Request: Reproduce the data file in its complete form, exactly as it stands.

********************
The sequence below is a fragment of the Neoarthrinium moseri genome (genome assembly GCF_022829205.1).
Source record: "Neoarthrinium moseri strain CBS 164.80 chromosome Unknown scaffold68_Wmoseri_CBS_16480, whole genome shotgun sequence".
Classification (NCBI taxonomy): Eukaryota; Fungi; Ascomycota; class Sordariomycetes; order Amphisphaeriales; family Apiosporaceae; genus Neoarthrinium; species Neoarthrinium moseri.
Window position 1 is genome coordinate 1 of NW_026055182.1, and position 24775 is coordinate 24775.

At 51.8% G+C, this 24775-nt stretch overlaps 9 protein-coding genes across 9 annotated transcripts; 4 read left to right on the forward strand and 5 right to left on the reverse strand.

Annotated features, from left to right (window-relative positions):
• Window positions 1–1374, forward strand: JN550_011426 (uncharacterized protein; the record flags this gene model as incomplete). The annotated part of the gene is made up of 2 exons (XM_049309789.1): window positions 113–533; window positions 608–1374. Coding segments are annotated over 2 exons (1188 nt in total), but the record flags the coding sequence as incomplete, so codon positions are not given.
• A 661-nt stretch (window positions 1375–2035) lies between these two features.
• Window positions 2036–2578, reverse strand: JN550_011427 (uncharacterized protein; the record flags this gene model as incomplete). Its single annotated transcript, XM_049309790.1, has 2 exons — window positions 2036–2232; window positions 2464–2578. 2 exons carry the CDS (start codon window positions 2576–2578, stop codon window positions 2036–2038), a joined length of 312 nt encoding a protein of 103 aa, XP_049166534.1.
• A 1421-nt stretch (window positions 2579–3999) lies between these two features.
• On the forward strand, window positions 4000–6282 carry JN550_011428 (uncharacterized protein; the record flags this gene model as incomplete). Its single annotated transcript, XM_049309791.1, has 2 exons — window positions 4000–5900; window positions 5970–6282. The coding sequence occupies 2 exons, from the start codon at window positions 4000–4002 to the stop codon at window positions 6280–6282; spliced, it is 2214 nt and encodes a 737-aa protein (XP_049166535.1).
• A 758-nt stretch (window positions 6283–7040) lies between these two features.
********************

The sequence below is a fragment of the Neoarthrinium moseri genome (genome assembly GCF_022829205.1).
Source record: "Neoarthrinium moseri strain CBS 164.80 chromosome Unknown scaffold68_Wmoseri_CBS_16480, whole genome shotgun sequence".
Classification (NCBI taxonomy): Eukaryota; Fungi; Ascomycota; class Sordariomycetes; order Amphisphaeriales; family Apiosporaceae; genus Neoarthrinium; species Neoarthrinium moseri.
Window position 1 is genome coordinate 1 of NW_026055182.1, and position 24775 is coordinate 24775.

At 51.8% G+C, this 24775-nt stretch overlaps 9 protein-coding genes across 9 annotated transcripts; 4 read left to right on the forward strand and 5 right to left on the reverse strand.

Annotated features, from left to right (window-relative positions):
• Window positions 1–1374, forward strand: JN550_011426 (uncharacterized protein; the record flags this gene model as incomplete). The annotated part of the gene is made up of 2 exons (XM_049309789.1): window positions 113–533; window positions 608–1374. Coding segments are annotated over 2 exons (1188 nt in total), but the record flags the coding sequence as incomplete, so codon positions are not given.
• A 661-nt stretch (window positions 1375–2035) lies between these two features.
• Window positions 2036–2578, reverse strand: JN550_011427 (uncharacterized protein; the record flags this gene model as incomplete). Its single annotated transcript, XM_049309790.1, has 2 exons — window positions 2036–2232; window positions 2464–2578. 2 exons carry the CDS (start codon window positions 2576–2578, stop codon window positions 2036–2038), a joined length of 312 nt encoding a protein of 103 aa, XP_049166534.1.
• A 1421-nt stretch (window positions 2579–3999) lies between these two features.
• On the forward strand, window positions 4000–6282 carry JN550_011428 (uncharacterized protein; the record flags this gene model as incomplete). Its single annotated transcript, XM_049309791.1, has 2 exons — window positions 4000–5900; window positions 5970–6282. The coding sequence occupies 2 exons, from the start codon at window positions 4000–4002 to the stop codon at window positions 6280–6282; spliced, it is 2214 nt and encodes a 737-aa protein (XP_049166535.1).
• A 758-nt stretch (window positions 6283–7040) lies between these two features.